So this past Saturday was the 4th of July. That meant that I spent part of the day in New Harmony, Indiana with a portion of my mother's enormous extended family, and then drove halfway across the state to Lexington, Indiana to watch fireworks with the redhead's almost equally large family. It was a day of small town Americana: Golf cart parades, a band that would have fit in Mayberry, hamburgers, hot dogs, second- and third-cousins whose names I couldn't remember, four kinds of fruit cobbler, and finally whiffle ball, water balloons, fireworks, and glowsticks in the back yard with a dozen kids.
But whenever I think of July 4th, I think of this song. I don't know exactly why I view it with this sort of melancholy, but I don't see the holiday so much as a joyous celebration as an event laden with national memory. The holiday seems to me as one filled with old soldiers long gone, standing in the background. Maybe that's why I like Tom Doyle's American Craftsmen books so much, since in those the ghostly gray soldiers are actually tangible to the living. I have a few ghostly soldiers in my heritage, and the 4th always reminds me of them - they feel closer on this day for some reason. And Crosby, Stills, and Nash seem to capture how I feel perfectly.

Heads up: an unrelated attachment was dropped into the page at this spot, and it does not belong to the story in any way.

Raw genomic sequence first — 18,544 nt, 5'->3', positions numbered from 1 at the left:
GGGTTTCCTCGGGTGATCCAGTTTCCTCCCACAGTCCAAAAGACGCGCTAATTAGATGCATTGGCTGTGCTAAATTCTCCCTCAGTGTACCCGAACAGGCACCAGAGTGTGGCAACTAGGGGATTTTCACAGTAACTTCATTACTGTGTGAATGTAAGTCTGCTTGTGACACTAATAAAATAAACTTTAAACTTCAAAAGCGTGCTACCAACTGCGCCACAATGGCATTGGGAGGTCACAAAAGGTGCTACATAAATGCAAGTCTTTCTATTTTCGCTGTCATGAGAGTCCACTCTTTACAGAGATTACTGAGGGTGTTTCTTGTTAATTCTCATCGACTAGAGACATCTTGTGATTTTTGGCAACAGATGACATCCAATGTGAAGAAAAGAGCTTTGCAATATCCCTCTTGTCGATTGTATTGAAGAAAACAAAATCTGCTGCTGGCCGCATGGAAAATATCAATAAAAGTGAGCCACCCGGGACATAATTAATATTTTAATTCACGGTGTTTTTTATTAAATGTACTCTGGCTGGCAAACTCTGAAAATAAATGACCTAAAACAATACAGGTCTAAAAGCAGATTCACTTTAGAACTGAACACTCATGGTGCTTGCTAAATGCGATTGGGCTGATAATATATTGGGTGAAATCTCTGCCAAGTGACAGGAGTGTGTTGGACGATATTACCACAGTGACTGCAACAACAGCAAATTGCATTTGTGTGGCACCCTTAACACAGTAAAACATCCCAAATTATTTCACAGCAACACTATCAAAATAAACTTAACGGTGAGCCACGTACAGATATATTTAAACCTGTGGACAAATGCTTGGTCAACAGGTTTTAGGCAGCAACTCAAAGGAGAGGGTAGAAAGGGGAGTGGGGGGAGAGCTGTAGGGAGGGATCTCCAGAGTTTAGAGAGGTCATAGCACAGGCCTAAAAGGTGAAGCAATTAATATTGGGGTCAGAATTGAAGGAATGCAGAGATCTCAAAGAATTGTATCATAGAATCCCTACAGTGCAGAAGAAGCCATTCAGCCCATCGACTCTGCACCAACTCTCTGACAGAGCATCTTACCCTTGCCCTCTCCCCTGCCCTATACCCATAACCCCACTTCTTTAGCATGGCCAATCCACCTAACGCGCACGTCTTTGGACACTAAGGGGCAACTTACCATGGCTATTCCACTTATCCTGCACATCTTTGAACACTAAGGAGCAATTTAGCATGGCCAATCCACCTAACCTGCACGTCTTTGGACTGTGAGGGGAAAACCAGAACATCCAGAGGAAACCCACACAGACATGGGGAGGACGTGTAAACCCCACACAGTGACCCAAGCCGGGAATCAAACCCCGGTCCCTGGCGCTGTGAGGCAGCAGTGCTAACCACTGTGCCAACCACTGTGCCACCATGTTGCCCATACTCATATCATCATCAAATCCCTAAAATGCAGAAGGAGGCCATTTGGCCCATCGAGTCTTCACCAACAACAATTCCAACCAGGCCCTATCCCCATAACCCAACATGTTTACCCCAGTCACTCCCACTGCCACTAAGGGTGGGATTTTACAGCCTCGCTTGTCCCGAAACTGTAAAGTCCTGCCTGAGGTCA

On a side note, when the lines "I think about/a hundred years ago/how my fathers bled" were originally written, they referred to the U.S. Civil War, which had taken place roughly one hundred years prior to the composition of the portion of Daylight Again that was originally the song Find the Cost of Freedom. Now, a hundred years ago is World War I. In the blink of an eye, we will be one hundred years away from World War II. Time marches on, and the grey soldiers get farther and farther away from us.
Subsequent Musical Monday: (For His Head Is Hollow and I Have Touched) Spock's Brain by Five Year Mission
Other Holiday Songs Musical Monday Playlists
Crosby, Stills, and Nash Musical Monday Home